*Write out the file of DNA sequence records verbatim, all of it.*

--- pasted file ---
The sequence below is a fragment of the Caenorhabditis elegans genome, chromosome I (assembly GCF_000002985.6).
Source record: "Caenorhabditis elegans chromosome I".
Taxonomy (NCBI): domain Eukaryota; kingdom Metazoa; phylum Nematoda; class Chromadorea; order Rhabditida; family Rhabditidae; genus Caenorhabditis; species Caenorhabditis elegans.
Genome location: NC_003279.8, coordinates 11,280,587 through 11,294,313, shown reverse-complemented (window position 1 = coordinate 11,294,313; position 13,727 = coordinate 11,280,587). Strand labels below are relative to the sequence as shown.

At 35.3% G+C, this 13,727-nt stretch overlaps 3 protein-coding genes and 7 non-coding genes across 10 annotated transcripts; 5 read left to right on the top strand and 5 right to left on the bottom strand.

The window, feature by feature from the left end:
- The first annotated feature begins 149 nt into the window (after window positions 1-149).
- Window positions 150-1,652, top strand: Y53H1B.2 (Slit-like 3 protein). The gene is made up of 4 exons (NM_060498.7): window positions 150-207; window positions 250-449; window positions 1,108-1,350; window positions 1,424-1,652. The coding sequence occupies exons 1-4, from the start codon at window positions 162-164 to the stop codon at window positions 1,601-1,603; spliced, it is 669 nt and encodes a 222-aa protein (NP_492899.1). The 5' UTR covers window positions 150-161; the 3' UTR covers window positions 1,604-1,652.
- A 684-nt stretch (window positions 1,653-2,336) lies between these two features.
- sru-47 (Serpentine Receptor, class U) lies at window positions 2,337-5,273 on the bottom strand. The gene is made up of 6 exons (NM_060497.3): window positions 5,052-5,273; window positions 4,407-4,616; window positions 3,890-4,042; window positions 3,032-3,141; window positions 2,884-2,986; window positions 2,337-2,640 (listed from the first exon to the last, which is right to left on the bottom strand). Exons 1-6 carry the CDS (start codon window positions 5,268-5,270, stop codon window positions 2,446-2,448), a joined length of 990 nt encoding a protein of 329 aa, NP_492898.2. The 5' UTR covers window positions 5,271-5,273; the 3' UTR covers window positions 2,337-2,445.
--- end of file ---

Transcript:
The sequence below is a fragment of the Caenorhabditis elegans genome, chromosome I (assembly GCF_000002985.6).
Source record: "Caenorhabditis elegans chromosome I".
Taxonomy (NCBI): domain Eukaryota; kingdom Metazoa; phylum Nematoda; class Chromadorea; order Rhabditida; family Rhabditidae; genus Caenorhabditis; species Caenorhabditis elegans.
Genome location: NC_003279.8, coordinates 11,280,587 through 11,294,313, shown reverse-complemented (window position 1 = coordinate 11,294,313; position 13,727 = coordinate 11,280,587). Strand labels below are relative to the sequence as shown.

At 35.3% G+C, this 13,727-nt stretch overlaps 3 protein-coding genes and 7 non-coding genes across 10 annotated transcripts; 5 read left to right on the top strand and 5 right to left on the bottom strand.

The window, feature by feature from the left end:
- The first annotated feature begins 149 nt into the window (after window positions 1-149).
- Window positions 150-1,652, top strand: Y53H1B.2 (Slit-like 3 protein). The gene is made up of 4 exons (NM_060498.7): window positions 150-207; window positions 250-449; window positions 1,108-1,350; window positions 1,424-1,652. The coding sequence occupies exons 1-4, from the start codon at window positions 162-164 to the stop codon at window positions 1,601-1,603; spliced, it is 669 nt and encodes a 222-aa protein (NP_492899.1). The 5' UTR covers window positions 150-161; the 3' UTR covers window positions 1,604-1,652.
- A 684-nt stretch (window positions 1,653-2,336) lies between these two features.
- sru-47 (Serpentine Receptor, class U) lies at window positions 2,337-5,273 on the bottom strand. The gene is made up of 6 exons (NM_060497.3): window positions 5,052-5,273; window positions 4,407-4,616; window positions 3,890-4,042; window positions 3,032-3,141; window positions 2,884-2,986; window positions 2,337-2,640 (listed from the first exon to the last, which is right to left on the bottom strand). Exons 1-6 carry the CDS (start codon window positions 5,268-5,270, stop codon window positions 2,446-2,448), a joined length of 990 nt encoding a protein of 329 aa, NP_492898.2. The 5' UTR covers window positions 5,271-5,273; the 3' UTR covers window positions 2,337-2,445.